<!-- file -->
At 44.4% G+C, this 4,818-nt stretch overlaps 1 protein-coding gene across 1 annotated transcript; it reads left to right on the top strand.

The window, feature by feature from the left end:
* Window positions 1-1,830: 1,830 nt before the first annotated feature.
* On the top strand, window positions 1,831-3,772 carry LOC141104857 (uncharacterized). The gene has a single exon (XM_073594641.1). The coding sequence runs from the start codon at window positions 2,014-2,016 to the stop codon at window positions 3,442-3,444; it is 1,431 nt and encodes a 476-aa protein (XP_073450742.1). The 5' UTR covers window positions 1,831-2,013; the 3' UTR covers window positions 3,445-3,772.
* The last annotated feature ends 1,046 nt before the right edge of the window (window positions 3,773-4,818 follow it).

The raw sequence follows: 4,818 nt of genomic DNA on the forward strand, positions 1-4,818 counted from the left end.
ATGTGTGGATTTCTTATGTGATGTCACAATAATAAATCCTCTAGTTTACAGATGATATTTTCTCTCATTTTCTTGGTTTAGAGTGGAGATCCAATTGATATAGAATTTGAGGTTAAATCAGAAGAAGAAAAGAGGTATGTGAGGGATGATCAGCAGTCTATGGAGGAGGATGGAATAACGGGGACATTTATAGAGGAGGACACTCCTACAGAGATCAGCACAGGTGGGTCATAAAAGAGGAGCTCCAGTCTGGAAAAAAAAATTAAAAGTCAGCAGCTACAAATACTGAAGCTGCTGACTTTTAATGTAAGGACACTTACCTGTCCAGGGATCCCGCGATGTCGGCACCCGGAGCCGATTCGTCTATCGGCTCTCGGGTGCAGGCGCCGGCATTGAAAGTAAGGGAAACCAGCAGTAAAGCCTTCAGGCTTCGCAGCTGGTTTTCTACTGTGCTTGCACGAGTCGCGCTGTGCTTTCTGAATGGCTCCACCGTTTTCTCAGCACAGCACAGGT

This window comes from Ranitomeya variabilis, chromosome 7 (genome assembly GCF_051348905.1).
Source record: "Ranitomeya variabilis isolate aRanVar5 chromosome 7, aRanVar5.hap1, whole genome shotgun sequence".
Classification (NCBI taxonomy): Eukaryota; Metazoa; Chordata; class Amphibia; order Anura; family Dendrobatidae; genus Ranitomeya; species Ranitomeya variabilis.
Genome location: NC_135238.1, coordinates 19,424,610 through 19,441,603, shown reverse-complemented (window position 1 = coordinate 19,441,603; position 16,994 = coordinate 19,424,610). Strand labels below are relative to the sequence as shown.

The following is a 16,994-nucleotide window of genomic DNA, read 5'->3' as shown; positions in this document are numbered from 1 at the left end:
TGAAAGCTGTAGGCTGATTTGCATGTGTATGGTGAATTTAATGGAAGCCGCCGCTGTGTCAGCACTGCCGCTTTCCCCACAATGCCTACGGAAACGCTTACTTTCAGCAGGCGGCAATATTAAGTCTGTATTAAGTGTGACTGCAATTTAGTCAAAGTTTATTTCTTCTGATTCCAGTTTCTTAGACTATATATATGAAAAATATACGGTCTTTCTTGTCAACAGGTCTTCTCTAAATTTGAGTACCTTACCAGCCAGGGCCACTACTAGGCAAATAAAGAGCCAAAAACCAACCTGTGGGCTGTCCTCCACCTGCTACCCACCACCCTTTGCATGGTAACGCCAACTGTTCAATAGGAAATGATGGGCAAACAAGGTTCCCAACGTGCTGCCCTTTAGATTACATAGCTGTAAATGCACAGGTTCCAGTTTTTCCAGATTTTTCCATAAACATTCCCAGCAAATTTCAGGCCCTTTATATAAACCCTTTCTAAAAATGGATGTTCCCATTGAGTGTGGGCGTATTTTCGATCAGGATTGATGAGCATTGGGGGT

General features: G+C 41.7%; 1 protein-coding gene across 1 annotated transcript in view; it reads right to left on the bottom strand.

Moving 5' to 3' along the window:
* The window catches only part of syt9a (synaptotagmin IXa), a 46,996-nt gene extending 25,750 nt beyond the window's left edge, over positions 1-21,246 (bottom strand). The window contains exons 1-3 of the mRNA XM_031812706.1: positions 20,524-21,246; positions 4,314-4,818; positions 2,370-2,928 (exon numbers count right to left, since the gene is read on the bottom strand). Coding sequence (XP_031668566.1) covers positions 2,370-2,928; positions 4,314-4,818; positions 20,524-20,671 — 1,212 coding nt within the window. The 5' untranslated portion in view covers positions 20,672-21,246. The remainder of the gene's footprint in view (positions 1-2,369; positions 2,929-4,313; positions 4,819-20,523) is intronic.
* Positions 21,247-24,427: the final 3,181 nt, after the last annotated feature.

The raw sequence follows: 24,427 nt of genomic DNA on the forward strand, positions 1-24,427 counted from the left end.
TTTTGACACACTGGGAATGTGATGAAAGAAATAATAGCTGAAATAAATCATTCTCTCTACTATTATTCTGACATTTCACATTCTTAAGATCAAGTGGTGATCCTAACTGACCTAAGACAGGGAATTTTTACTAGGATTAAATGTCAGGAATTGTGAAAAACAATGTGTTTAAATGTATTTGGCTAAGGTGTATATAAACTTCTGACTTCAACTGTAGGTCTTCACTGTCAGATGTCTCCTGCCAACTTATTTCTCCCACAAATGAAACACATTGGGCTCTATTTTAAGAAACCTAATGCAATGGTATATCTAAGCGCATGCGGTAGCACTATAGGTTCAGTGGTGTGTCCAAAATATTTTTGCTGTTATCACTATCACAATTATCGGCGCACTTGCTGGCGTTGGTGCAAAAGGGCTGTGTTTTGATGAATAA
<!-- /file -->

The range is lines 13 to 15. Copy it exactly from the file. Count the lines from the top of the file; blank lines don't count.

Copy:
TGAAAGCTGTAGGCTGATTTGCATGTGTATGGTGAATTTAATGGAAGCCGCCGCTGTGTCAGCACTGCCGCTTTCCCCACAATGCCTACGGAAACGCTTACTTTCAGCAGGCGGCAATATTAAGTCTGTATTAAGTGTGACTGCAATTTAGTCAAAGTTTATTTCTTCTGATTCCAGTTTCTTAGACTATATATATGAAAAATATACGGTCTTTCTTGTCAACAGGTCTTCTCTAAATTTGAGTACCTTACCAGCCAGGGCCACTACTAGGCAAATAAAGAGCCAAAAACCAACCTGTGGGCTGTCCTCCACCTGCTACCCACCACCCTTTGCATGGTAACGCCAACTGTTCAATAGGAAATGATGGGCAAACAAGGTTCCCAACGTGCTGCCCTTTAGATTACATAGCTGTAAATGCACAGGTTCCAGTTTTTCCAGATTTTTCCATAAACATTCCCAGCAAATTTCAGGCCCTTTATATAAACCCTTTCTAAAAATGGATGTTCCCATTGAGTGTGGGCGTATTTTCGATCAGGATTGATGAGCATTGGGGGT

General features: G+C 41.7%; 1 protein-coding gene across 1 annotated transcript in view; it reads right to left on the bottom strand.

Moving 5' to 3' along the window: